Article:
The Unicorns: Interview
Urban Legends of the Uniporn
The same erratic and bizarre behavior that makes
bands fun to see live sometimes breeds the stories fans tell about them later.
Though some legendary band stories (Mick Jagger, Marianne Faithfull, Mars Bar)
enter into the mainstream, other music-related myths (Ryan Adams, Bryan Adams,
smartass audience member) become only as big as the band itself, which is to
say, not very.
The Unicorns have a mythology around them that started even before their album
Who Will Cut Our Hair When We're Gone? was released. Perhaps it's because
the band's members started telling tales about themselves from the beginning,
leaving no pesky truth behind for people to discover later on in the case they
become a more well-known band. Or maybe the Unicorns just like to fuck with
journalists. Either way, it's difficult to tell when the Unicorns (or their
fans, for that matter) are telling the truth and when they're making up their
history as they go along.
It might take years and a few more albums for stories about the Unicorns to
enter into public domain, but why wait to hear it it from someone else, someone
who clearly won't have your best, truth-seeking interest in mind? Below is a
guide to several documented legends about the Unicorns, and 1-2 unfunny
references to their name.
identifies a true statement.
identifies a false statement.
identifies a statement of undetermined or ambiguous veracity.
identifies a statement of indeterminate origin.
The Unicorns, who are J'aime Tambeur (drums, beats), Alden Ginger (vocals,
guitar, keyboard) and Nicholas Diamonds (vocals, guitar, keyboard), were started
by fellow Canadian pop sensation Celine Dion.
Tambeur's mother is childhood friends with Celine Dion. The pop singer paid for
the studio time required to record the Unicorns' first album, Unicorns are
People Too. The self-released album cracked the top 30 in Canada.
Celine Dion is not exactly responsible for the creation of the band, but
certainly her success and fortune has something to do with the similar success
of The Unicorns:
Since she [Celine Dion] moved
to Vegas she and my mom don't really keep in touch anymore.
They grew up together.
That's kind of how we got
We were in her fan club.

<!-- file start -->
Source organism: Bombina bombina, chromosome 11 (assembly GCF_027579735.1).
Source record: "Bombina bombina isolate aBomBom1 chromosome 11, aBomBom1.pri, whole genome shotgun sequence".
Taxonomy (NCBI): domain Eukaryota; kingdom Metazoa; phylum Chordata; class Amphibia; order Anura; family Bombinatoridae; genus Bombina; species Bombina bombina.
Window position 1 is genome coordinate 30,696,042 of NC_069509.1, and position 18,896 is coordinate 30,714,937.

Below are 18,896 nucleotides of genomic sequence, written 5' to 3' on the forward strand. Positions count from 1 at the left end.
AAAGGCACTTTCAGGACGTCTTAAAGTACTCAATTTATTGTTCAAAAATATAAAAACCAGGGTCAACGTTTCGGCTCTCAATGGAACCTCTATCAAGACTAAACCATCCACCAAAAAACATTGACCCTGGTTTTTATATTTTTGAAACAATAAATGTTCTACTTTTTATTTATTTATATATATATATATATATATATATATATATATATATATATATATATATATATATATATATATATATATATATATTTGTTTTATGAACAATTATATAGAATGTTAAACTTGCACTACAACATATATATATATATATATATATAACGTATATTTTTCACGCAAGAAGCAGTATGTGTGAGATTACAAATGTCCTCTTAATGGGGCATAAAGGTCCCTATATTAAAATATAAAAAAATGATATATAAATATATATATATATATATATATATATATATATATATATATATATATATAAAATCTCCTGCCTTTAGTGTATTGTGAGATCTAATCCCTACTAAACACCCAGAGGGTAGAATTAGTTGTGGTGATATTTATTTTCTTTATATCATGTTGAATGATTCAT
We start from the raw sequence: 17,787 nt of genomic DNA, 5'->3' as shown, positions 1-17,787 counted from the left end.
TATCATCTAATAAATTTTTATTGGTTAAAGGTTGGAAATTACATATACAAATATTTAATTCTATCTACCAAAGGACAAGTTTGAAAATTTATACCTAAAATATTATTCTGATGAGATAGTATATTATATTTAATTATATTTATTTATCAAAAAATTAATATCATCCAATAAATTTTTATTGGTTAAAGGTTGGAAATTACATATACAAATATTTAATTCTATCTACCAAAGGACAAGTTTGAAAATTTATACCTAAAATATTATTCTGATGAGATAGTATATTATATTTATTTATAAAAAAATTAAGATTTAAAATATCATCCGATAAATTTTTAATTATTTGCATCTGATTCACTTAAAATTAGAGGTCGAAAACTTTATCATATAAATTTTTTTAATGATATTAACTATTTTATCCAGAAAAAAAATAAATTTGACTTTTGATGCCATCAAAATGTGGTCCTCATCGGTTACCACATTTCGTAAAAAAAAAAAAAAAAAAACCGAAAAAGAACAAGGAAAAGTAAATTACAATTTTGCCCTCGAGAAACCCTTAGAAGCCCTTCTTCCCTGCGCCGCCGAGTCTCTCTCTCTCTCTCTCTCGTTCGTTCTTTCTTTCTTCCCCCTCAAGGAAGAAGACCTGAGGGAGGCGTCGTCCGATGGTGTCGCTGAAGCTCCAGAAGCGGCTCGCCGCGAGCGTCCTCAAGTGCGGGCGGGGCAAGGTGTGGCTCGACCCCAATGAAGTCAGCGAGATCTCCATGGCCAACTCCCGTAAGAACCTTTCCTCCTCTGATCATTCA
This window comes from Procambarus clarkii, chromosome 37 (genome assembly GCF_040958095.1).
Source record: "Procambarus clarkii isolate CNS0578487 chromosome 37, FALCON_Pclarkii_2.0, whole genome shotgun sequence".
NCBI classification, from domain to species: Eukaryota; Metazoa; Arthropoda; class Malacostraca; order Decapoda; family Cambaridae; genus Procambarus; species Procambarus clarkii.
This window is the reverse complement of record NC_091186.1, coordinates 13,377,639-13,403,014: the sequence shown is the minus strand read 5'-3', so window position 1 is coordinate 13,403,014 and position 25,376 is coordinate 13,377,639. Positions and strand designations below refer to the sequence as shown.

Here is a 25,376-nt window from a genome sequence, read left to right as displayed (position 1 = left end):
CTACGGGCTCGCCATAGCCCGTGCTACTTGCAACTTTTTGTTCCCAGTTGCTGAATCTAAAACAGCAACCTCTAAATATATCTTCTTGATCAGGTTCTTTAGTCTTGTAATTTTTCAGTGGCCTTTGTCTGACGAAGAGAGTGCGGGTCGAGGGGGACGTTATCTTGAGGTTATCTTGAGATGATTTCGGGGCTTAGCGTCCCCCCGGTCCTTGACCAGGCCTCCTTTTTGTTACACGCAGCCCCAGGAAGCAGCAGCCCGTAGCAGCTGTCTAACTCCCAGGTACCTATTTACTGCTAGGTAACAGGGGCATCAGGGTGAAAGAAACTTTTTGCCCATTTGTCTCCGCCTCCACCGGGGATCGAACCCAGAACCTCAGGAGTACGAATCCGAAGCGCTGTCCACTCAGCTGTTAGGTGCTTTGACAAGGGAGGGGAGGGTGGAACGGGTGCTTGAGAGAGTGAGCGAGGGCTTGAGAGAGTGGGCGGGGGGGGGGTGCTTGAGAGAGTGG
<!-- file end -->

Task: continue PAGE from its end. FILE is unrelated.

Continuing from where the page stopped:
We knew her
We were basically at a party.
He took off one of his rings and said, "Here. Go make a record."
So we were able to not work,
and just devote our time to the record.
So all this is somehow because
of Celine Dion.
He definitely deserves props.
[Source: TMT, Sept. 2004]
One third to 3/4s of the Unicorns are homosexual.
least four (4) interviews and stories on the internet make reference to a
homosexual member of the Unicorns:
The band The Unicorns have an
openly gay man within their ranks. Who Will Cut Our Hair When We're Gone?
(Alien 8) by The Unicorns features openly gay singer Alden Penner, and like The
Hidden Cameras, proves that there is a massive amount of cool queer music being
made in Canada. [Source: Outsmart Magazine,
March 16, 2004]
Unicorns remain of ambiguous sexual orientation. Nicolas "Niel" Diamonds alluded
to his orientation in a Sept 2004 interview:
I figured you all would
stay on Ben Kweller's tour bus.
I might. I'm getting a little friendly with Ben.
He's been giving Nick some
knowing winks. [Source: Tiny Mix Tapes, Sept. 2004]
Unicorns are animals that, historically, represent purity and virginity. In
legend, unicorns can only be tamed by virgins and will only allow a virgin to
mount them. Also, one famous New Yorker cartoon by Charles Addams show a
bewildered pair of gay unicorns watching Noah's ark sail away [See: lyrics to
"I Was Born (A Unicorn)]. Perhaps it is this connection to purity and
virginity, and The Unicorns' matching pink outfits that have made many conclude
that one or more of the members of the Unicorns are so, so gay.
The legend has also persisted due to the emergence of the The Uniporn [See:
The Internet (Note: Not safe for work)], a homosexual fan fiction site
featuring band members. The stories are short, but all end in the Unicorns
sodomizing one another while in different cities on their tour. It's like "A
Hard Days Night" if the Beatles were savagely gay.
Band members denied that there was any truth to the situations described on the
Unicorns site in a 2004 interview:
I was reading a Livejournal
called The Uniporn,
It's like a blog.
So have you guys read it?
My mom read it. My sister read
What did your mom think?
She thought it was funny. I
think the concept of it is pretty funny.
We all see each other very
Any idea why anyone would
I think they have a personal
grudge against us.
No, I think it's someone who
gets turned on by fan fiction.
I think it's purely comical.
No, they put too much effort
It's not malicious. Except for
the fact that we're having sex with one another, it's not saying we're racist or
In fact it's increased our
popularity. [Source: Tiny Mix Tapes, Sept. 2004]